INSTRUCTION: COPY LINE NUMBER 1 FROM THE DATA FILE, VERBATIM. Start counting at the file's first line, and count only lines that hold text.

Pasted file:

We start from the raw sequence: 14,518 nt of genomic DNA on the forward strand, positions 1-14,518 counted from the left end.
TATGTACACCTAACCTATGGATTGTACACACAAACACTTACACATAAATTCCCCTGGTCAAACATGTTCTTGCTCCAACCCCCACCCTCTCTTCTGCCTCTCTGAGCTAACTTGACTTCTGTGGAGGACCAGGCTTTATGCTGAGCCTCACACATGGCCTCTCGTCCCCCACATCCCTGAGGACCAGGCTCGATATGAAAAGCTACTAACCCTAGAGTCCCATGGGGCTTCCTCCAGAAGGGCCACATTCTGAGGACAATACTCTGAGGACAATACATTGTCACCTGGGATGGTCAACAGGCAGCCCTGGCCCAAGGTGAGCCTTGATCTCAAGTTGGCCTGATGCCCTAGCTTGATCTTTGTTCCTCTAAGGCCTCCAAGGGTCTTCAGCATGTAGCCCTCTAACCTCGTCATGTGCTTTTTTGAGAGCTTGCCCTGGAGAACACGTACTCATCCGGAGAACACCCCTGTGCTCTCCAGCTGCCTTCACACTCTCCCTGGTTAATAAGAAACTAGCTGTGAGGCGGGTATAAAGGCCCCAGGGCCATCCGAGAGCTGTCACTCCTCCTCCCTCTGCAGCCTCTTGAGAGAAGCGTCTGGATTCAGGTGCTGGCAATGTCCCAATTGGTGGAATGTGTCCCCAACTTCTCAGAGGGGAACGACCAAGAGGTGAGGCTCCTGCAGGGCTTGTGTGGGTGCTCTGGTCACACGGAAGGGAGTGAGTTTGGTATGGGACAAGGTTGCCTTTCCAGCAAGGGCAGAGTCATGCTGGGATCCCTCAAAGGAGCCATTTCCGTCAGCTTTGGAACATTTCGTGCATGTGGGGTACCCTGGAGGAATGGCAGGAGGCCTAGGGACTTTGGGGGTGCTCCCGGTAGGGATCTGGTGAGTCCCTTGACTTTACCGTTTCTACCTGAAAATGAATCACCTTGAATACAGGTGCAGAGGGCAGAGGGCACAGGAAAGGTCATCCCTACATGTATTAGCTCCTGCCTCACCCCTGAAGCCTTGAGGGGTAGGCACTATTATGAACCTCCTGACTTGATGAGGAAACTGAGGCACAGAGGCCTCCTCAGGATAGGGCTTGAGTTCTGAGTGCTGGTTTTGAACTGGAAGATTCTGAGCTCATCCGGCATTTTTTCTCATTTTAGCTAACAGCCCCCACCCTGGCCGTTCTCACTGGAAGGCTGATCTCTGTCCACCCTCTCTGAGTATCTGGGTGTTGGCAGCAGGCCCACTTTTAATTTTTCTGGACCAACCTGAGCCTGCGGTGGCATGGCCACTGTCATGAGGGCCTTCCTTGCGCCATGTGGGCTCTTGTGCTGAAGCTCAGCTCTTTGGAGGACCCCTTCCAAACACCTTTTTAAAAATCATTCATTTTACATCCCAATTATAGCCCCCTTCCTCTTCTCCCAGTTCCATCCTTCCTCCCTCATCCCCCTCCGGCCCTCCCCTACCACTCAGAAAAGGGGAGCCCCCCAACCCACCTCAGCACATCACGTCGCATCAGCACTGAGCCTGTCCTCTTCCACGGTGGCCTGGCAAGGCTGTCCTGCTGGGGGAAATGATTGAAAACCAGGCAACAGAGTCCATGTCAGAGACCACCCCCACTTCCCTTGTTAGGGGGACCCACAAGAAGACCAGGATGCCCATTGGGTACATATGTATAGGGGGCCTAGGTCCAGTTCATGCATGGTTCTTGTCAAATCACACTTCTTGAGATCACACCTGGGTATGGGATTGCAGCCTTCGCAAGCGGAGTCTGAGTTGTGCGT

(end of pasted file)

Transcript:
We start from the raw sequence: 14,518 nt of genomic DNA on the forward strand, positions 1-14,518 counted from the left end.